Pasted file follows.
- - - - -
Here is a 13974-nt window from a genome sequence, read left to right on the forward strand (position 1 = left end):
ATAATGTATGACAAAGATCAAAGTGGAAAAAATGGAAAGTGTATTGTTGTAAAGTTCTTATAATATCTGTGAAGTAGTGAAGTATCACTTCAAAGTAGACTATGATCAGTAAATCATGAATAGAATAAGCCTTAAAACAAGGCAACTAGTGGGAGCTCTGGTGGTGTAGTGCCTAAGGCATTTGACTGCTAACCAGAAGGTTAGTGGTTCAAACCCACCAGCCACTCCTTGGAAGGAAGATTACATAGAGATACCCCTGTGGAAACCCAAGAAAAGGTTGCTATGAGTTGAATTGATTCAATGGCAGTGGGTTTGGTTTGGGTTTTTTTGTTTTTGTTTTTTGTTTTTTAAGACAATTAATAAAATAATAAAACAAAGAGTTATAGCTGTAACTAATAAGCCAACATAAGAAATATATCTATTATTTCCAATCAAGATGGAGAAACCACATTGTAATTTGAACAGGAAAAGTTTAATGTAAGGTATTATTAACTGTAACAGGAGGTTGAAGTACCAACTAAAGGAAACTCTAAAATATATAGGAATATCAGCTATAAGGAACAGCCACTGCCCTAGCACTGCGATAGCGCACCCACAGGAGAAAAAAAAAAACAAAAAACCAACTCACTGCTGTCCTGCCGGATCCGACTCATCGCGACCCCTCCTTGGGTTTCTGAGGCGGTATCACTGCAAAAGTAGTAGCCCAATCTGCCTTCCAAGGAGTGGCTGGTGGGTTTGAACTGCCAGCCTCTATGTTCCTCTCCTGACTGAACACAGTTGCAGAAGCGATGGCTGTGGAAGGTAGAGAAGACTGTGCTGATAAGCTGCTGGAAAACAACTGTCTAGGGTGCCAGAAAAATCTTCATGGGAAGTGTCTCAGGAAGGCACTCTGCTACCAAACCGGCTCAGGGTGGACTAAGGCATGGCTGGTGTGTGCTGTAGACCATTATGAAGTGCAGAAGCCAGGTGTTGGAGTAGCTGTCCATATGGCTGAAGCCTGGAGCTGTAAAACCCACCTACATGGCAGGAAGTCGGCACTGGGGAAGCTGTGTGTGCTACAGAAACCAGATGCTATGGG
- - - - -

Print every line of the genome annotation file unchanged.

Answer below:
Here is a 13974-nt window from a genome sequence, read left to right on the forward strand (position 1 = left end):
ATAATGTATGACAAAGATCAAAGTGGAAAAAATGGAAAGTGTATTGTTGTAAAGTTCTTATAATATCTGTGAAGTAGTGAAGTATCACTTCAAAGTAGACTATGATCAGTAAATCATGAATAGAATAAGCCTTAAAACAAGGCAACTAGTGGGAGCTCTGGTGGTGTAGTGCCTAAGGCATTTGACTGCTAACCAGAAGGTTAGTGGTTCAAACCCACCAGCCACTCCTTGGAAGGAAGATTACATAGAGATACCCCTGTGGAAACCCAAGAAAAGGTTGCTATGAGTTGAATTGATTCAATGGCAGTGGGTTTGGTTTGGGTTTTTTTGTTTTTGTTTTTTGTTTTTTAAGACAATTAATAAAATAATAAAACAAAGAGTTATAGCTGTAACTAATAAGCCAACATAAGAAATATATCTATTATTTCCAATCAAGATGGAGAAACCACATTGTAATTTGAACAGGAAAAGTTTAATGTAAGGTATTATTAACTGTAACAGGAGGTTGAAGTACCAACTAAAGGAAACTCTAAAATATATAGGAATATCAGCTATAAGGAACAGCCACTGCCCTAGCACTGCGATAGCGCACCCACAGGAGAAAAAAAAAAACAAAAAACCAACTCACTGCTGTCCTGCCGGATCCGACTCATCGCGACCCCTCCTTGGGTTTCTGAGGCGGTATCACTGCAAAAGTAGTAGCCCAATCTGCCTTCCAAGGAGTGGCTGGTGGGTTTGAACTGCCAGCCTCTATGTTCCTCTCCTGACTGAACACAGTTGCAGAAGCGATGGCTGTGGAAGGTAGAGAAGACTGTGCTGATAAGCTGCTGGAAAACAACTGTCTAGGGTGCCAGAAAAATCTTCATGGGAAGTGTCTCAGGAAGGCACTCTGCTACCAAACCGGCTCAGGGTGGACTAAGGCATGGCTGGTGTGTGCTGTAGACCATTATGAAGTGCAGAAGCCAGGTGTTGGAGTAGCTGTCCATATGGCTGAAGCCTGGAGCTGTAAAACCCACCTACATGGCAGGAAGTCGGCACTGGGGAAGCTGTGTGTGCTACAGAAACCAGATGCTATGGG